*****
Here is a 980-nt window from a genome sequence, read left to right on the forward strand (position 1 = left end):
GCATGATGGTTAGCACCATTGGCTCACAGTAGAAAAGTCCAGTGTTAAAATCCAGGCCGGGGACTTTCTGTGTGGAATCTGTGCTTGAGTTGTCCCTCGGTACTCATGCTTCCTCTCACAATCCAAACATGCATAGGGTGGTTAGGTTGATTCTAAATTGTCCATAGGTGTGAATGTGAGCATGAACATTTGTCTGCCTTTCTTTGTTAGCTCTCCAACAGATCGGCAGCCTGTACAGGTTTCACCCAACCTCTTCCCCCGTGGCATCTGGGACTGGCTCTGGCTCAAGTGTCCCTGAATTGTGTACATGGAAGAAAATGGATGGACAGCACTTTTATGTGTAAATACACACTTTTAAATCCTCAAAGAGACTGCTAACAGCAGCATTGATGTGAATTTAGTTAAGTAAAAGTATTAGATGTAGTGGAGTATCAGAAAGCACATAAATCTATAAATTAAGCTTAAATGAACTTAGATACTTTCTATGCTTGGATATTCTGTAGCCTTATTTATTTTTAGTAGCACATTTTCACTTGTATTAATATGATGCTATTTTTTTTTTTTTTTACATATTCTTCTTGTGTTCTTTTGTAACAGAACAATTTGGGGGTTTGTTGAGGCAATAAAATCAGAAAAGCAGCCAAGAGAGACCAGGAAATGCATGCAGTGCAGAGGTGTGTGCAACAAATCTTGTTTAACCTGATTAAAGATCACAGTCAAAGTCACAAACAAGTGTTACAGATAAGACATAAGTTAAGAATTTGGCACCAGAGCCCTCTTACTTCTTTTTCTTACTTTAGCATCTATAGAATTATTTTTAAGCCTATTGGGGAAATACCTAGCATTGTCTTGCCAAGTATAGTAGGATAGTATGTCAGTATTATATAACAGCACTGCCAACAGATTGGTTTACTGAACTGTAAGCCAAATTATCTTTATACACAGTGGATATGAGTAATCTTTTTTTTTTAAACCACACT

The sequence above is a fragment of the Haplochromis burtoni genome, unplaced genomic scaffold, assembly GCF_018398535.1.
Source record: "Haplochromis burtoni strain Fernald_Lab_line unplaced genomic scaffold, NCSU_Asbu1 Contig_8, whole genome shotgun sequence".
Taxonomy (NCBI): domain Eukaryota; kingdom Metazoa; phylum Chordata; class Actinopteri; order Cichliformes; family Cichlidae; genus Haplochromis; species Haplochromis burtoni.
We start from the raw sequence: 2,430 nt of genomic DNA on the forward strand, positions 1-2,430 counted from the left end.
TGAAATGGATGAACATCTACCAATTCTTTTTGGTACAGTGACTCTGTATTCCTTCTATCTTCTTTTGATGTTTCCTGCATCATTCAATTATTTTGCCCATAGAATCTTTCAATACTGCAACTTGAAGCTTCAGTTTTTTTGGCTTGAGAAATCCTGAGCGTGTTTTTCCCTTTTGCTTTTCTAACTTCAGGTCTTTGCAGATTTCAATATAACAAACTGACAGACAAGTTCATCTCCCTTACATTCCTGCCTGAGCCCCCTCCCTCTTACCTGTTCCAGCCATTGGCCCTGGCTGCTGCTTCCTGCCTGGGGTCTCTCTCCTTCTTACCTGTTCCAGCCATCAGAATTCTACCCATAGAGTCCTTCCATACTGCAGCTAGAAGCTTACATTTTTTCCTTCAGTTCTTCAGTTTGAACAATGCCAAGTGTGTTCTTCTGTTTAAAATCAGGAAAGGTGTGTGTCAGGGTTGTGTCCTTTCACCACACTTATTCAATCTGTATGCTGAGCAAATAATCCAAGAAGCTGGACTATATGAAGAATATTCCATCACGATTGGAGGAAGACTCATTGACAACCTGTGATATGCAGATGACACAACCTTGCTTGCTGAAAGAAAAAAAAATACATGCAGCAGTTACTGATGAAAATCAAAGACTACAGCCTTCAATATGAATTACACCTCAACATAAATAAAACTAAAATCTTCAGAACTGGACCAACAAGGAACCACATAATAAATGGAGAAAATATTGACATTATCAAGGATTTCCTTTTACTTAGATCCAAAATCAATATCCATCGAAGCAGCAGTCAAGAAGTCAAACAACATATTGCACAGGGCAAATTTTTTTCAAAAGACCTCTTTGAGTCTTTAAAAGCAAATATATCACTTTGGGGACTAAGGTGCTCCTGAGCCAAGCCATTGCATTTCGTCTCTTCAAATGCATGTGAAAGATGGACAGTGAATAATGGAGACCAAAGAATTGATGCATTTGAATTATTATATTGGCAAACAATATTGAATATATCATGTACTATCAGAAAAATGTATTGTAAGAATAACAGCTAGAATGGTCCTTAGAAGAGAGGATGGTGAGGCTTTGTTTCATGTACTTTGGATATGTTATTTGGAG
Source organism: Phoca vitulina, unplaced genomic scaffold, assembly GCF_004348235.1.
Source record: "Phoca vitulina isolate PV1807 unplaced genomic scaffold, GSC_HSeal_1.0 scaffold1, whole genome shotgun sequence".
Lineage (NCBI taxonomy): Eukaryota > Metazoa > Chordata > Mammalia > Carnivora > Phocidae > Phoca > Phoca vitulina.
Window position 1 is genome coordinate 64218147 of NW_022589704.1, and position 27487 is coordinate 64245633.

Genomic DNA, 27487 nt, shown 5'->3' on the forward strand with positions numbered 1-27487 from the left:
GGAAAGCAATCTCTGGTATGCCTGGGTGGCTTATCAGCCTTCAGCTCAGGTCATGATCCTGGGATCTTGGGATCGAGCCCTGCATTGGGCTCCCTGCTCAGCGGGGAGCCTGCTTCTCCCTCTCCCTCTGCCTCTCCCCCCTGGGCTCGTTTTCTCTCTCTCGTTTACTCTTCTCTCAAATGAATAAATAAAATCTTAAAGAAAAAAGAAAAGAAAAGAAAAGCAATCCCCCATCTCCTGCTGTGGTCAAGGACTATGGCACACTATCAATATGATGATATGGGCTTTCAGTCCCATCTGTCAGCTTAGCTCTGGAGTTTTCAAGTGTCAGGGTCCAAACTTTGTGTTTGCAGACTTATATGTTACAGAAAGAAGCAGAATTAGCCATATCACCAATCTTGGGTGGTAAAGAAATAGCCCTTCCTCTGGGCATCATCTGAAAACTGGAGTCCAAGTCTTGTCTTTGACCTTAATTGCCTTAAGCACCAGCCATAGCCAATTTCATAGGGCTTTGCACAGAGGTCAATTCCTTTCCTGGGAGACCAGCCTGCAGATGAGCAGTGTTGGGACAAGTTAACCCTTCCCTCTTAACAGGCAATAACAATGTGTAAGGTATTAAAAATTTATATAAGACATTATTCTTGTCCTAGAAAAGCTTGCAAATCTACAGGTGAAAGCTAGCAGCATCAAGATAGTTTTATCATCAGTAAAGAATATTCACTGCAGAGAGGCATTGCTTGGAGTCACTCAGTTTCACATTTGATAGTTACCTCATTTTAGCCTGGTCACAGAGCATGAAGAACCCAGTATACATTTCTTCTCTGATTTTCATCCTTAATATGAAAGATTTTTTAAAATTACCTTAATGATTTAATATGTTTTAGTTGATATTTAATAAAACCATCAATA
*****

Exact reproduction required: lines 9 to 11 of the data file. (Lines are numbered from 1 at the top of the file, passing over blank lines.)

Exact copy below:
Source record: "Phoca vitulina isolate PV1807 unplaced genomic scaffold, GSC_HSeal_1.0 scaffold1, whole genome shotgun sequence".
Lineage (NCBI taxonomy): Eukaryota > Metazoa > Chordata > Mammalia > Carnivora > Phocidae > Phoca > Phoca vitulina.
Window position 1 is genome coordinate 64218147 of NW_022589704.1, and position 27487 is coordinate 64245633.